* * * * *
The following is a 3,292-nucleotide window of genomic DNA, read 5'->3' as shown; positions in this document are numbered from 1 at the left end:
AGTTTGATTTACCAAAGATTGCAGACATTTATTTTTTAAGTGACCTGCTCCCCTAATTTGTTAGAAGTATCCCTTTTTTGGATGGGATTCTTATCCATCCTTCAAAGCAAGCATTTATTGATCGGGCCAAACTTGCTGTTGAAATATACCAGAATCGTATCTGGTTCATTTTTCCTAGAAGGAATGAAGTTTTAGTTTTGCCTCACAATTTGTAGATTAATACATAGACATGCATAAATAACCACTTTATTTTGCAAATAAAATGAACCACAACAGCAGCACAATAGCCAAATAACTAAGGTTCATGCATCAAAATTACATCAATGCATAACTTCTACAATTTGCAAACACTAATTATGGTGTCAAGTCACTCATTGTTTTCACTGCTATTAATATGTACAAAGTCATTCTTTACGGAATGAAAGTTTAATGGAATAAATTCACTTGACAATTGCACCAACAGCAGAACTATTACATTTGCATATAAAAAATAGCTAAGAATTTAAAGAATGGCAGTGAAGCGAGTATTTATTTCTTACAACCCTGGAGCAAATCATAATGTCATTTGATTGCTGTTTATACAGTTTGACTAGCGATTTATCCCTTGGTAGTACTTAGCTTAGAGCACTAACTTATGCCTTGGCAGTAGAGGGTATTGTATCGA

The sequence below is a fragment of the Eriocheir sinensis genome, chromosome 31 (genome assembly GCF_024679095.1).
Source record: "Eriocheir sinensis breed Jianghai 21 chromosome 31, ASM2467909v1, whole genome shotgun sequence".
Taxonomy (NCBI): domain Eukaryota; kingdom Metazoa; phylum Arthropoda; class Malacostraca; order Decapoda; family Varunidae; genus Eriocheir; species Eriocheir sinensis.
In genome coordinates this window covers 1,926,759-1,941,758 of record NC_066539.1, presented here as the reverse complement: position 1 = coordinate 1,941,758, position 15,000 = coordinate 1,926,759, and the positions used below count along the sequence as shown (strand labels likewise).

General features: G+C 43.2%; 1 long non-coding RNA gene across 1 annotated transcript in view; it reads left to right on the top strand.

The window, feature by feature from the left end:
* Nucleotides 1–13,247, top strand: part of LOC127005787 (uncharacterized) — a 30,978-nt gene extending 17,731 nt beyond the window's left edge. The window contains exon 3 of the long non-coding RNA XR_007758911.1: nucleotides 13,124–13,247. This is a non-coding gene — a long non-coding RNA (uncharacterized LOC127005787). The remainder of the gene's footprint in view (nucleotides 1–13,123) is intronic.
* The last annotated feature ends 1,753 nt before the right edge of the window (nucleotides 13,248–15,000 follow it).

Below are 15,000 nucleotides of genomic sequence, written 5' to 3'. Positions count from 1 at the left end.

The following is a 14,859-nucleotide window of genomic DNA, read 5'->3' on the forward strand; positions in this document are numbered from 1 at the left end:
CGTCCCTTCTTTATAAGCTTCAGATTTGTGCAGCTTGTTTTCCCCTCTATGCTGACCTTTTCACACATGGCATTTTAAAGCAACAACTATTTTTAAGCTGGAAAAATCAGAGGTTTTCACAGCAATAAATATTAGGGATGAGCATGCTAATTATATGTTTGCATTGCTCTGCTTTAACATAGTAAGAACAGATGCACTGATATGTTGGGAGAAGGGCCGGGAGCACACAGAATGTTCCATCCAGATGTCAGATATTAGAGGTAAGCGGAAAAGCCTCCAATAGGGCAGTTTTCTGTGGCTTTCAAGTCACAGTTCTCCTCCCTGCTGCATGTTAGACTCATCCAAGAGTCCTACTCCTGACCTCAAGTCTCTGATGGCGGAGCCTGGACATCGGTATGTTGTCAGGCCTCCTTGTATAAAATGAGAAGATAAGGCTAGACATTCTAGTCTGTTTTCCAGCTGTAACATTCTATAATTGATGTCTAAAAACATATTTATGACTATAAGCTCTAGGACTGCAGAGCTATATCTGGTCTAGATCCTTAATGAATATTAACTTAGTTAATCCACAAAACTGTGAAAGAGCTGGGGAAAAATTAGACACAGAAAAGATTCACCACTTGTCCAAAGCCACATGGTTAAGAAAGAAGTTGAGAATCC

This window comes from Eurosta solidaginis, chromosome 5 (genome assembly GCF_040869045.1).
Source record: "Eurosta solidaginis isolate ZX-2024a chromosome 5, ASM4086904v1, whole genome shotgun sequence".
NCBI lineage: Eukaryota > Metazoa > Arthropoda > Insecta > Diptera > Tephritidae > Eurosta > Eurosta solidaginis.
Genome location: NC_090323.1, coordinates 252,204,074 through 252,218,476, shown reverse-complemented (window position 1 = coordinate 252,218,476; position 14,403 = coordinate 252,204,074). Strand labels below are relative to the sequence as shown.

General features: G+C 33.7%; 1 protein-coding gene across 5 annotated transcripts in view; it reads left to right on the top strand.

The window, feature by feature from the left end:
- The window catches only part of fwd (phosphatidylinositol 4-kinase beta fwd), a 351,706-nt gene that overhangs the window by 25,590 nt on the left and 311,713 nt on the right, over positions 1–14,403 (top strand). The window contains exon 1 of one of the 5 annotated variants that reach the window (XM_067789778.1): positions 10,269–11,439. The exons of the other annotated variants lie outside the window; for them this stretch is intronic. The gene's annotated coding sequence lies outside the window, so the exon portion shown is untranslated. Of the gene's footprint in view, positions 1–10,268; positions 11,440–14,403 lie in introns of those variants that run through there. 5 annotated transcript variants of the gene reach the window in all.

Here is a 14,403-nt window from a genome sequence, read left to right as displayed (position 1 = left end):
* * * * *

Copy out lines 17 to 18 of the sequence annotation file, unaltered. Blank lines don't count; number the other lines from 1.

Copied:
Genome location: NC_090323.1, coordinates 252,204,074 through 252,218,476, shown reverse-complemented (window position 1 = coordinate 252,218,476; position 14,403 = coordinate 252,204,074). Strand labels below are relative to the sequence as shown.

General features: G+C 33.7%; 1 protein-coding gene across 5 annotated transcripts in view; it reads left to right on the top strand.